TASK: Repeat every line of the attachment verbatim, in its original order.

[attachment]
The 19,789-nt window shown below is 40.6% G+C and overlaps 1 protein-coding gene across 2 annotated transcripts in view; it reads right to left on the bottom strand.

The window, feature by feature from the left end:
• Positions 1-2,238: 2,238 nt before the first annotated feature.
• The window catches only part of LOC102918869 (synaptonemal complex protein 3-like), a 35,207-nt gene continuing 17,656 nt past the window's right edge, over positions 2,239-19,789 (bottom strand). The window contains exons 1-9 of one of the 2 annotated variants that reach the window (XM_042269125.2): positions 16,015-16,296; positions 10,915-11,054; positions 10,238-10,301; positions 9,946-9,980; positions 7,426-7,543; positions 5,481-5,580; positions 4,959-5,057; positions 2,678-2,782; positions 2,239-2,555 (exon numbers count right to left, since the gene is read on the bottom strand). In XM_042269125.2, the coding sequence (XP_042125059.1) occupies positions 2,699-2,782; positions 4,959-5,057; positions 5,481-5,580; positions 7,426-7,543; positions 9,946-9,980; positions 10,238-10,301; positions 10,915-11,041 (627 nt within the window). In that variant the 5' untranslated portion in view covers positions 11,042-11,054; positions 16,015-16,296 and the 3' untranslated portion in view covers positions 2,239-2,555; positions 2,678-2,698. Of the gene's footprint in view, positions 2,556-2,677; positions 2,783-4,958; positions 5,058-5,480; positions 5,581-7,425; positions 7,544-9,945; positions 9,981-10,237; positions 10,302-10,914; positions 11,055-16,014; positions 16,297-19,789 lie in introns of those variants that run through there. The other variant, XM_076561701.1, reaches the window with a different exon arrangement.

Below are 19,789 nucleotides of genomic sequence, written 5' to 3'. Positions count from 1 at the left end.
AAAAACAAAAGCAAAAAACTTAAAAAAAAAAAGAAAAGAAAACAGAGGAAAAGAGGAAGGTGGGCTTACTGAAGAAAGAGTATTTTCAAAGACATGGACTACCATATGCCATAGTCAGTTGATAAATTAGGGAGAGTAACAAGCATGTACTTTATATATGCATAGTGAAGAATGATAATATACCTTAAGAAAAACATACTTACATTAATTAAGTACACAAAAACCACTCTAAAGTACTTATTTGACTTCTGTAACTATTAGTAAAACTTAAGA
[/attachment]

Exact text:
The 19,789-nt window shown below is 40.6% G+C and overlaps 1 protein-coding gene across 2 annotated transcripts in view; it reads right to left on the bottom strand.

The window, feature by feature from the left end:
• Positions 1-2,238: 2,238 nt before the first annotated feature.
• The window catches only part of LOC102918869 (synaptonemal complex protein 3-like), a 35,207-nt gene continuing 17,656 nt past the window's right edge, over positions 2,239-19,789 (bottom strand). The window contains exons 1-9 of one of the 2 annotated variants that reach the window (XM_042269125.2): positions 16,015-16,296; positions 10,915-11,054; positions 10,238-10,301; positions 9,946-9,980; positions 7,426-7,543; positions 5,481-5,580; positions 4,959-5,057; positions 2,678-2,782; positions 2,239-2,555 (exon numbers count right to left, since the gene is read on the bottom strand). In XM_042269125.2, the coding sequence (XP_042125059.1) occupies positions 2,699-2,782; positions 4,959-5,057; positions 5,481-5,580; positions 7,426-7,543; positions 9,946-9,980; positions 10,238-10,301; positions 10,915-11,041 (627 nt within the window). In that variant the 5' untranslated portion in view covers positions 11,042-11,054; positions 16,015-16,296 and the 3' untranslated portion in view covers positions 2,239-2,555; positions 2,678-2,698. Of the gene's footprint in view, positions 2,556-2,677; positions 2,783-4,958; positions 5,058-5,480; positions 5,581-7,425; positions 7,544-9,945; positions 9,981-10,237; positions 10,302-10,914; positions 11,055-16,014; positions 16,297-19,789 lie in introns of those variants that run through there. The other variant, XM_076561701.1, reaches the window with a different exon arrangement.

Below are 19,789 nucleotides of genomic sequence, written 5' to 3'. Positions count from 1 at the left end.
AAAAACAAAAGCAAAAAACTTAAAAAAAAAAAGAAAAGAAAACAGAGGAAAAGAGGAAGGTGGGCTTACTGAAGAAAGAGTATTTTCAAAGACATGGACTACCATATGCCATAGTCAGTTGATAAATTAGGGAGAGTAACAAGCATGTACTTTATATATGCATAGTGAAGAATGATAATATACCTTAAGAAAAACATACTTACATTAATTAAGTACACAAAAACCACTCTAAAGTACTTATTTGACTTCTGTAACTATTAGTAAAACTTAAGA